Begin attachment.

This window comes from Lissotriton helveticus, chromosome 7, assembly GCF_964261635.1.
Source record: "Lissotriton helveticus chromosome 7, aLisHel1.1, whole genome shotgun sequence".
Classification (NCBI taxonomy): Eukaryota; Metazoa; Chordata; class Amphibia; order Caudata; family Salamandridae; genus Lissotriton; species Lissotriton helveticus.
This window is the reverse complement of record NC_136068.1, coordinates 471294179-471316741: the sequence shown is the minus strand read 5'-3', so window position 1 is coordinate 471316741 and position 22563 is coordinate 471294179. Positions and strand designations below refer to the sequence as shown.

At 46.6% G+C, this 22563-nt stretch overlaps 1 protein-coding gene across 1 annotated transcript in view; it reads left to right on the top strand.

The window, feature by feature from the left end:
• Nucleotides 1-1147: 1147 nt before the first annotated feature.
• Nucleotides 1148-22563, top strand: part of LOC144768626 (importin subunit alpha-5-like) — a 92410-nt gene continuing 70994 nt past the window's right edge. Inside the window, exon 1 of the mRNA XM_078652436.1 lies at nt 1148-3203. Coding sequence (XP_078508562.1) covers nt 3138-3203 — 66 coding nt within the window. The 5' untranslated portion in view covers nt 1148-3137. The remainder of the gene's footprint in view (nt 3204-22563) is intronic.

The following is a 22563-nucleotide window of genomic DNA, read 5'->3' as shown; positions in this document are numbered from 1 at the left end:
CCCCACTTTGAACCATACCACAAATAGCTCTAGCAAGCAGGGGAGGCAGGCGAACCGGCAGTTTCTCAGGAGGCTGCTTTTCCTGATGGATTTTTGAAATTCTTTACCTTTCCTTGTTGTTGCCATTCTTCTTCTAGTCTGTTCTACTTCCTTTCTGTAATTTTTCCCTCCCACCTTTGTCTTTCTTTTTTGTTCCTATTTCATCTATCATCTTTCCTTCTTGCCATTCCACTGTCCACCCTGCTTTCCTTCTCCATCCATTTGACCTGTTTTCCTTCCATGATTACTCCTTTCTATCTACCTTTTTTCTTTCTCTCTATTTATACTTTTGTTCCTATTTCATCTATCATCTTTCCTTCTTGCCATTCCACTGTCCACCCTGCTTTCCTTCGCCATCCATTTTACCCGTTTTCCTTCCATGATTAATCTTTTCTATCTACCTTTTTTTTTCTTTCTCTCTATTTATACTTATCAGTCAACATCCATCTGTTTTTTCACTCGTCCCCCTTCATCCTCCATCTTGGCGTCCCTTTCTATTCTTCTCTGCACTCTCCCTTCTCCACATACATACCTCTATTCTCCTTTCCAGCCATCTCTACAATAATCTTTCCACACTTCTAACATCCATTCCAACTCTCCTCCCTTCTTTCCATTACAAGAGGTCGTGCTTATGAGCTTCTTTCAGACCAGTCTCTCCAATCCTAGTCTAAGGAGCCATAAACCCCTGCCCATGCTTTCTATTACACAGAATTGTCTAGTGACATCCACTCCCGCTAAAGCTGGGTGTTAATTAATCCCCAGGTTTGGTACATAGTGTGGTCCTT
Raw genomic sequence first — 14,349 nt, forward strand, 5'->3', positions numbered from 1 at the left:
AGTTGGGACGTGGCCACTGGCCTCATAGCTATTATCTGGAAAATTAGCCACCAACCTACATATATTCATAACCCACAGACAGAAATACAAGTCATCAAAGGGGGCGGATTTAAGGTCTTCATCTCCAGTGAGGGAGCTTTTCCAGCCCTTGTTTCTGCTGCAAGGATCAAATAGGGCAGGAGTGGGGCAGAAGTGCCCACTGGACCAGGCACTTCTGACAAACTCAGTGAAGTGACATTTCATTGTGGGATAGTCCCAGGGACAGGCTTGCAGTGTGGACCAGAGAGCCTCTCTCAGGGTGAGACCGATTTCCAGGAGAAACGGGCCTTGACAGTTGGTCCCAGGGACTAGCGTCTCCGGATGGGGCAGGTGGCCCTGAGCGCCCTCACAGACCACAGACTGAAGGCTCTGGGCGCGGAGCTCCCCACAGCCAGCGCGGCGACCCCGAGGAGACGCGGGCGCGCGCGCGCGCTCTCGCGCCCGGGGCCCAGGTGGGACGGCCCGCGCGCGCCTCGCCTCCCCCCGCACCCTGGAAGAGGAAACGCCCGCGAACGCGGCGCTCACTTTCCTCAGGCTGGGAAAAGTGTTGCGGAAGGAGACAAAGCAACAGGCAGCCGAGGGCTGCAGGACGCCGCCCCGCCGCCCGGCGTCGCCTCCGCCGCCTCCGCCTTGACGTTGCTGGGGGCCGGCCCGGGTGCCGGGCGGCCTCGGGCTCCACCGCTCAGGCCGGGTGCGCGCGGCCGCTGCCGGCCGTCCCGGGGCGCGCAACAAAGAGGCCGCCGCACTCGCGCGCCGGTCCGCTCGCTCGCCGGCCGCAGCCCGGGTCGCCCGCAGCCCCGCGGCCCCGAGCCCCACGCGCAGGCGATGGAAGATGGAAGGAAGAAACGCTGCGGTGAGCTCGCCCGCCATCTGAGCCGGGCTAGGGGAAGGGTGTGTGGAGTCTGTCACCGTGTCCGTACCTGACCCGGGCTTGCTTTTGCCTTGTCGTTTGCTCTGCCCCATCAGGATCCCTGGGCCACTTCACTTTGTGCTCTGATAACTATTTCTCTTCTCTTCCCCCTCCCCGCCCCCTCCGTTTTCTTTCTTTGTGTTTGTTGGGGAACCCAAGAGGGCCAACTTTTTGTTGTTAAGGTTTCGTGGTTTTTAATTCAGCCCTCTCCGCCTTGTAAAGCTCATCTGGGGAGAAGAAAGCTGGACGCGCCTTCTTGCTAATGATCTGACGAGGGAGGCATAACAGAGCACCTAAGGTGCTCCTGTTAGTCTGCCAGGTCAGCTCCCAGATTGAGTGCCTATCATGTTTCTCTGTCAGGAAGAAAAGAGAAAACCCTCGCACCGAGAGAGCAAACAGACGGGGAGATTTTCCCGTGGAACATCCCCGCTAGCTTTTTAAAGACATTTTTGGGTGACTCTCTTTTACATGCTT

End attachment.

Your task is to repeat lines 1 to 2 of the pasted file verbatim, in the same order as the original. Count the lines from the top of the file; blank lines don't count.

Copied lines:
This window comes from Lissotriton helveticus, chromosome 7, assembly GCF_964261635.1.
Source record: "Lissotriton helveticus chromosome 7, aLisHel1.1, whole genome shotgun sequence".